MYTH BUSTED: The useless nipple

Men feel left out of the breastfeeding process, but they need not be.

There is a myth of the exhausted mother who looks over to her partner, who is sleeping soundly, while she is breastfeeding and thinks he is a useless nipple. Although this is funny and there is some truth in it, I don’t think that it is fair.

I believe that a breastfeeding mother’s partner is vital. He may not be able to use his nipple to feed the baby but his support is worth so much more! As a lactation consultant, I have seen how important fathers are in supporting and helping with breastfeeding.

The dad is often the one to say: “We need help”.  I get many phone calls from worried dads asking for help. Moms have been taught to bite through the pain and self-doubt while the father realises that more support or help is needed. They often insist on help and make sure that their partner gets it. I believe that this is because he cares and can see how much his partner is struggling.

In my consults, I have seen how the fathers may feel unwelcome. They usually hang around on the periphery and listen to what is being said. They want to be a part of the conversation but are not sure how to be. I have also been part of the opposite. I have had fathers that have so many questions that my head starts to spin. I love to include the fathers as much as possible because I do believe that they are genuinely interested and want to know more.

When I think about what a wonderful help a father can be, I remember a specific consult. The mother was in a lot of pain due to her caesarean section. She was not very mobile and moving (even a little) would result in shooting pain. Her husband phoned me and asked for an immediate consultation. He met me at the gate and started with a million questions. By the time I got to the mom and baby, I had a good understanding of the difficulties that the mom had had. When it was time to latch the baby, the father naturally helped. He held the baby in a good position for latching and kept checking that his wife was comfortable. He got pillows and blankets to make it easier, he stayed holding his baby to help her. It was so special to see and to be a part of such a caring moment.

Other stories that my clients have told me are: How their partner has placed snacks all around the baby’s room so that she will never be hungry. How he has made sure that she always has something to drink while she was feeding. How he insists on bathing the baby so mom can take a bath or have a rest. How he sterilises the breast pump parts or how he helps out with the night feed of expressed breast milk so that she can get a few extra hours of sleep.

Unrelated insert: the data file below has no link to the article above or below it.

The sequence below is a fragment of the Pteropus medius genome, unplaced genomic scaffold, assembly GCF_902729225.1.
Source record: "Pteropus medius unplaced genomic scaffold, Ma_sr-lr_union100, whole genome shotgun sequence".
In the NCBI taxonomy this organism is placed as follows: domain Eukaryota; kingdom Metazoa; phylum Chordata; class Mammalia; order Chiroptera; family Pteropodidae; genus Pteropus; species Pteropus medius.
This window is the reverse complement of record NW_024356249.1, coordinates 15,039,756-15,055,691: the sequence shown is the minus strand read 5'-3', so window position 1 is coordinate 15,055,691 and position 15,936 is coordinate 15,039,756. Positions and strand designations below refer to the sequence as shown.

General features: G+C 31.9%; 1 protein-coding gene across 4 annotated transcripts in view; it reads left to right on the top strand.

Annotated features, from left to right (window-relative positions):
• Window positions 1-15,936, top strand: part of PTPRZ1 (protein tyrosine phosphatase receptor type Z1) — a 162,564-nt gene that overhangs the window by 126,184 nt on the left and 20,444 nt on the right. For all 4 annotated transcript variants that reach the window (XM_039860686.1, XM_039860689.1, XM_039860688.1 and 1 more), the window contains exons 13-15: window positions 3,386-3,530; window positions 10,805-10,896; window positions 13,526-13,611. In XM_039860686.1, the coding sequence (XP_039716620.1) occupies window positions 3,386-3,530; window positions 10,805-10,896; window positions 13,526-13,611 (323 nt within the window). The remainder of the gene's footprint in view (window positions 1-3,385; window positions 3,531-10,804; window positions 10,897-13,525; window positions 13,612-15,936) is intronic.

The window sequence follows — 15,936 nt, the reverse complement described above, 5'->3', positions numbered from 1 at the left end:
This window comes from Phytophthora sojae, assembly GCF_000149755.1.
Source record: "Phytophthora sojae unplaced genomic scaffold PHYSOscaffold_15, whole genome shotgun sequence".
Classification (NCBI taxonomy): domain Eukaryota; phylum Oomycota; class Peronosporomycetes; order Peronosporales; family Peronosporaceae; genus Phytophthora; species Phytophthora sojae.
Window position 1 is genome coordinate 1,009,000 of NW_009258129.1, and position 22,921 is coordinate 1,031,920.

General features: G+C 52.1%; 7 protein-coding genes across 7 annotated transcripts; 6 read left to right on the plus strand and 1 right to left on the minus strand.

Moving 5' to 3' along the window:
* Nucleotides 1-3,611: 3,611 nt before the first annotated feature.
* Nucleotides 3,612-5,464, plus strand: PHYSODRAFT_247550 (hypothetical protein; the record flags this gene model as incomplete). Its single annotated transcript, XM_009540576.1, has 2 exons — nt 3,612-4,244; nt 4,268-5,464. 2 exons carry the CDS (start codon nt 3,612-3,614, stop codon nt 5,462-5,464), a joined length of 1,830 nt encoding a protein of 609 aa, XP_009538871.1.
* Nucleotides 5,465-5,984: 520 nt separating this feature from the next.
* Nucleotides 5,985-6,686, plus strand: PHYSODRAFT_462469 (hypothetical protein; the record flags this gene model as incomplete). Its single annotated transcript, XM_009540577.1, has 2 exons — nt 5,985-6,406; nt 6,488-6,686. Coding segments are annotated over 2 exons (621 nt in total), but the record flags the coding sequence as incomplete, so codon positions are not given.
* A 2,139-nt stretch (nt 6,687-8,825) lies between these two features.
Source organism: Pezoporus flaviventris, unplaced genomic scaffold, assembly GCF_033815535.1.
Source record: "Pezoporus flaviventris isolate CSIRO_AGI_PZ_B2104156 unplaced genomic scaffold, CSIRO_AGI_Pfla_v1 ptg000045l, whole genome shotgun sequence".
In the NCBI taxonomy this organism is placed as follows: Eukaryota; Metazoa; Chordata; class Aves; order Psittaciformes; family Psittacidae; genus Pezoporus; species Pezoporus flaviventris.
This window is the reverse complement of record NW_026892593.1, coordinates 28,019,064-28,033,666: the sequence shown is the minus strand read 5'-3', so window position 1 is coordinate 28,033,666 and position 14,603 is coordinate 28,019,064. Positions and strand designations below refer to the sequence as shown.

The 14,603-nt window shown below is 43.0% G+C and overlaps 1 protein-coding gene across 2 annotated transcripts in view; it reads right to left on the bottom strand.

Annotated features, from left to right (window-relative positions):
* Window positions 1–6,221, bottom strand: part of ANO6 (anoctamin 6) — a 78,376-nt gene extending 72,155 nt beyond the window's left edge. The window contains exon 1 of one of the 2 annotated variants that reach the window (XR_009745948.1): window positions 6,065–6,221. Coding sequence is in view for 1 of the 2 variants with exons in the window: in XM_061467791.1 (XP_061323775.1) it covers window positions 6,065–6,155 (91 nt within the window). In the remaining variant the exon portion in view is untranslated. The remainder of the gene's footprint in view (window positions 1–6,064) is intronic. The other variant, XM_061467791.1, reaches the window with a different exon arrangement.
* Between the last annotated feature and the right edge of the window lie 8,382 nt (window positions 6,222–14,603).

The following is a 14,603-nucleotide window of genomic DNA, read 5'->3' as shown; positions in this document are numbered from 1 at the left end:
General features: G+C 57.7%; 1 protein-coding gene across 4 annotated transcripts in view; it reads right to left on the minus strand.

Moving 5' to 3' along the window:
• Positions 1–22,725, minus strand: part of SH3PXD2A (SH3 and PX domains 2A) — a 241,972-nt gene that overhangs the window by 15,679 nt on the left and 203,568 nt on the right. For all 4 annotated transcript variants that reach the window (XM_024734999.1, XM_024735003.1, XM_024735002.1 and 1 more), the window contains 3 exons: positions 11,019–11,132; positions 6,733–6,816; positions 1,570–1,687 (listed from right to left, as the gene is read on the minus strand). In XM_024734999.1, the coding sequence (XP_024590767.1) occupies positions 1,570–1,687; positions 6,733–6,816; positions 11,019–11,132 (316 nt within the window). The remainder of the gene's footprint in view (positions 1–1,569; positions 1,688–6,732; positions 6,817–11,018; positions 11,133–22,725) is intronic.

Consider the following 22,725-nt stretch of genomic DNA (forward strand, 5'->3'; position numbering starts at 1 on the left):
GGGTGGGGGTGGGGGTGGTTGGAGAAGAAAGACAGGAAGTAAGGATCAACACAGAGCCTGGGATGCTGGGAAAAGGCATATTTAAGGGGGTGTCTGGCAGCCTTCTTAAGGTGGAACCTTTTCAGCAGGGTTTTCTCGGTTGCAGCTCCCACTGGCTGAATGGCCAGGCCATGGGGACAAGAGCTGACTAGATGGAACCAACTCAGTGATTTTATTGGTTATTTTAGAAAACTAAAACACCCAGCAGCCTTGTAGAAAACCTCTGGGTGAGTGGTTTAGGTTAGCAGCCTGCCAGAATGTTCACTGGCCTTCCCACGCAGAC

Traditionally fathers have been excluded. It was not so long ago that fathers were made to wait in a cold corridor while their wives laboured and gave birth. I think that the truth is that dads do want to be involved and we need to let them. research has found that women are more likely to succeed in breastfeeding if they have a supportive and knowledgeable partner. By including fathers in antenatal programs and making them feel welcome and comfortable with breastfeeding we may very well change our breastfeeding experiences and duration how long mothers breastfeed for.

Dads are true support for a breastfeeding mom. They are helping more and more with their babies. Dads are our strongest ally. We need to make sure that they are included in breastfeeding. A suggestion to help men learn more is to have a work-based parent support program that includes fathers in breastfeeding education, recognising that a father plays an important role in parenting and allowing space for fathers to learn and become more involved without shaming and using discriminatory language.


buying a breast pump

  • Registered Dietitian
  • M(Msc)
  • Certified Lactation consultant
  • I became a dietitian because of my interest in breastfeeding and nutrition. However, only when I had my two children both prematurely did, I realise how much help and support mother’s needs. No textbook can prepare you for NICU. My breastfeeding experience with my children is why I became a lactation consultant. I now help mothers in their homes with breastfeeding issues. Another of my dreams was to establish My Breastpump. My Breastpump was created to supply mothers with affordable, quality, hygienic and comfortable breast pumps. This desire came from my struggles in finding a breast pump that worked for me. While overseas I learnt about the Ameda brand of breast pumps which is internationally recognised as a leading breast pump in technology and focus on mothers. My Breastpump hires out closed system hospital-grade pumps and supplies personal pumps and accessories. To learn more about My Breastpump go to www.mybreastpump.co.za

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